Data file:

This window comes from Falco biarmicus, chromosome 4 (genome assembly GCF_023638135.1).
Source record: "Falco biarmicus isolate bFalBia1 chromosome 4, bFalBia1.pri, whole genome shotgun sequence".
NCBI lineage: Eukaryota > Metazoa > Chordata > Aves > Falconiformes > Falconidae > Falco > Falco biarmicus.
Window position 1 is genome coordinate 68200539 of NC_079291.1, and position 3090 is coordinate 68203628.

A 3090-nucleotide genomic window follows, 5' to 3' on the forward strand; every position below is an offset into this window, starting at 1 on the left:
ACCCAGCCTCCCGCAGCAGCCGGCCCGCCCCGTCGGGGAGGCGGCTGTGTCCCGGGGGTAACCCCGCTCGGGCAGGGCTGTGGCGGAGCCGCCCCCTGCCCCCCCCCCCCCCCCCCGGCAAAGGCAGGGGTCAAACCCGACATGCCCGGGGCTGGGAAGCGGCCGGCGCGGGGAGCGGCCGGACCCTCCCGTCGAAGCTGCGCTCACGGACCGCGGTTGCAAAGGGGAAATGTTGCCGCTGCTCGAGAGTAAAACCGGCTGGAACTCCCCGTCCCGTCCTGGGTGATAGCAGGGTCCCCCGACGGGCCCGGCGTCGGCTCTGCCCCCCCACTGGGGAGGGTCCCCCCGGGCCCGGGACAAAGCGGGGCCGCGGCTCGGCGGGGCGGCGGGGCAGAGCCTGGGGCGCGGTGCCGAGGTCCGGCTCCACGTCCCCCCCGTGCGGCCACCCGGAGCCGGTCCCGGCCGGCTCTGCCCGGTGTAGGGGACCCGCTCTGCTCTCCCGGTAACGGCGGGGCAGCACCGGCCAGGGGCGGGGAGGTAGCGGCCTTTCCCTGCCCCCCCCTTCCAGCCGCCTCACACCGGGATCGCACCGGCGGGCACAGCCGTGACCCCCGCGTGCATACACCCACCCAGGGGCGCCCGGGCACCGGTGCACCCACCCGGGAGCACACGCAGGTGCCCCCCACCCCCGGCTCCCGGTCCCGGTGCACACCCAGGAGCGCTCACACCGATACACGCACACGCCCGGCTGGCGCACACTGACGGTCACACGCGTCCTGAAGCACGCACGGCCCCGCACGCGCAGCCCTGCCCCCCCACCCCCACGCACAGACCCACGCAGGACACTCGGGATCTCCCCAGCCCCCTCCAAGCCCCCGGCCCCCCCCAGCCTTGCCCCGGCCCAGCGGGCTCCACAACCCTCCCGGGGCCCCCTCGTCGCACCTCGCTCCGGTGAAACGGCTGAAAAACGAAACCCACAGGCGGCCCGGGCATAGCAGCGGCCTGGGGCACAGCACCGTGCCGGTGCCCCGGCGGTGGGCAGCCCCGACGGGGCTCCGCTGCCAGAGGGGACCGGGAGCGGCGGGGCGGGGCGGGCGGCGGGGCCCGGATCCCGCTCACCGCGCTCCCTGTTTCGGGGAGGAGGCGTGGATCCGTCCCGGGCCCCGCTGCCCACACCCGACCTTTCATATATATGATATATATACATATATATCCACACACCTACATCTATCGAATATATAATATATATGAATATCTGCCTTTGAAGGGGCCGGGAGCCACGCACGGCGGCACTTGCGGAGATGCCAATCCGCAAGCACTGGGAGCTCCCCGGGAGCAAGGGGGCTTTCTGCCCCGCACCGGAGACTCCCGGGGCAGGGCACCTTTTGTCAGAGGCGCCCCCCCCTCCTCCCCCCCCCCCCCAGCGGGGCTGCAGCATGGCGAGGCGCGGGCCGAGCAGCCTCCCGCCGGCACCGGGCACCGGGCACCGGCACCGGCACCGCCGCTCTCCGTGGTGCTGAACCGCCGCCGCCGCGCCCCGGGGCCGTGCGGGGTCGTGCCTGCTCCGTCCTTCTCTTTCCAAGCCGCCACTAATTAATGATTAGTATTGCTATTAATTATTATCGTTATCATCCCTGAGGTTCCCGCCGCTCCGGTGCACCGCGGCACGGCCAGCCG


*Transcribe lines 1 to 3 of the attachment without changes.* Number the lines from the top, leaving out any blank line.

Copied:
This window comes from Falco biarmicus, chromosome 4 (genome assembly GCF_023638135.1).
Source record: "Falco biarmicus isolate bFalBia1 chromosome 4, bFalBia1.pri, whole genome shotgun sequence".
NCBI lineage: Eukaryota > Metazoa > Chordata > Aves > Falconiformes > Falconidae > Falco > Falco biarmicus.